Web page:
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Not to sound rhetorical but if a Ion engine was used it would start at 1 mile an hr and then the speed would continue exponentially. So theoretically wouldn't that make it possible to break free from earth's gravity?

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marked as duplicate by David Hammen, Jerard Puckett, Hohmannfan, Nathan Tuggy, Brian Tompsett - 汤莱恩 Aug 21 '16 at 14:00

This question has been asked before and already has an answer. If those answers do not fully address your question, please ask a new question.

  • $\begingroup$ Related: Couldn't I escape Earth's gravity traveling only 1 mph?. $\endgroup$ – kim holder Aug 20 '16 at 18:41
  • $\begingroup$ Jeff, i edited the title of the question as there is another with almost exactly the same title that is about something else. Also, i think the title now conveys better what you actually want to know. $\endgroup$ – kim holder Aug 20 '16 at 18:44
  • $\begingroup$ As long as the ship does not break free from earth's gravity, we have no lift off and the speed is exactly zero. We need enough thrust for an acceleration of more than 1 g. If we have 1.5 g acceleration, 1g is lost for fighting gravity and 0.5 g is left for building up speed. $\endgroup$ – Uwe Sep 14 '16 at 10:17
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Ion engines produce far less thrust than their weight on Earth. This means that starting at Earth's surface, the downward acceleration of gravity is much larger than the upward acceleration produced by the ion engine, so it wouldn't break free.

If some other method (e.g. a chemical rocket engine booster) is used to get your ion engine into stable Earth orbit, then yes, you can escape Earth's gravity, but not at 1 mph.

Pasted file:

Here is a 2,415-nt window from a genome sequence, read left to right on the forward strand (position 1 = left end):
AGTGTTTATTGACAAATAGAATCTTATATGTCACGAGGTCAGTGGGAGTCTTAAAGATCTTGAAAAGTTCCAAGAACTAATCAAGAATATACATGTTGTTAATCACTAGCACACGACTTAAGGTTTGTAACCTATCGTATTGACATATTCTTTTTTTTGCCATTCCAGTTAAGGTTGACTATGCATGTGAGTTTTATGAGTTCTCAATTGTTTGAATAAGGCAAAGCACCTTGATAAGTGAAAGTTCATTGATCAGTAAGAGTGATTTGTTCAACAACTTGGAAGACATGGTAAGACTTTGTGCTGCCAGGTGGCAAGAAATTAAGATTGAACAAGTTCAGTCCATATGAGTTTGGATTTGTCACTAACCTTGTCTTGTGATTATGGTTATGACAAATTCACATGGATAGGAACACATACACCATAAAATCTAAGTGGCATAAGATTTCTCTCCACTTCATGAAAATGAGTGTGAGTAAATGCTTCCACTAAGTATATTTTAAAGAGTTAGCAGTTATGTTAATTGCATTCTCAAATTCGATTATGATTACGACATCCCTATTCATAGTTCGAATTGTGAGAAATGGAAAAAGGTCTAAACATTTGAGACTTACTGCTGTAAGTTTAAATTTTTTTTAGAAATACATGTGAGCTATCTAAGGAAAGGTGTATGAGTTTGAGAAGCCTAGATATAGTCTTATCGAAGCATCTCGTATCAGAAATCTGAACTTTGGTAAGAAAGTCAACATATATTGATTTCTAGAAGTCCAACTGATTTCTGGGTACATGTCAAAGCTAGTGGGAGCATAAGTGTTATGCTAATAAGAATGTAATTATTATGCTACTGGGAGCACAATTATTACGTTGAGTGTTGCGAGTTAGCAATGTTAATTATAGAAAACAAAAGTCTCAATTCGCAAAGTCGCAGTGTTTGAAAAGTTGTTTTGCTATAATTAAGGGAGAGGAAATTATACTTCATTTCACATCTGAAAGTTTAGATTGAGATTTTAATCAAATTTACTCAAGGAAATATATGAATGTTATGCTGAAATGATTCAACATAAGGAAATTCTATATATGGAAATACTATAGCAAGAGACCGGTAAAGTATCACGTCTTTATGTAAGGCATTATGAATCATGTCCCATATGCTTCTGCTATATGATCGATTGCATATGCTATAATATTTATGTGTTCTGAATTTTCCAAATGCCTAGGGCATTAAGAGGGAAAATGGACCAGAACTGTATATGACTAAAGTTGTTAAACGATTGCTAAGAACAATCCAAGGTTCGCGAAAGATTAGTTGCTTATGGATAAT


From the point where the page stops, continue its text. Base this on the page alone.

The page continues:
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You need to think about how hard something is being pushed, not how much speed is being added. Unless an engine is pushing a rocket hard enough, which is called its thrust, it can't overcome the force that is pulling on the rocket, gravity. Also, the bigger the whole rocket is compared to the the engine, the more thrust is needed to move it. So, engineers talk about the thrust-to-weight ratio of a rocket, and normally write that T/W. To be enough to move the rocket upward, the T/W needs to be larger than 1.

The NEXT ion engine has a thrust of 236 milliNewtons, and a Newton is the force it takes to accelerate 1 kg by 1 meter per second in 1 second. Since an ion engine weighs much more than 236 grams, it can't lift even itself into space. The Space Shuttle solid rocket boosters have a thrust of 12 million Newtons each.

The reason why ion engines work so well in space, is that when they are turned on, the spacecraft is already moving in orbit, so it can't fall to the ground any more, and it is out of the atmosphere, so there is no friction slowing it down. In that situation, even though the engine is only thrusting a tiny amount, nothing is overpowering it any more, so it slowly adds up and the space craft accelerates. Because ion engines are extremely efficient with fuel, and it takes years for a deep space probe to go places so there is plenty of time for the acceleration to add up, they are very good for ships that have to go very far.

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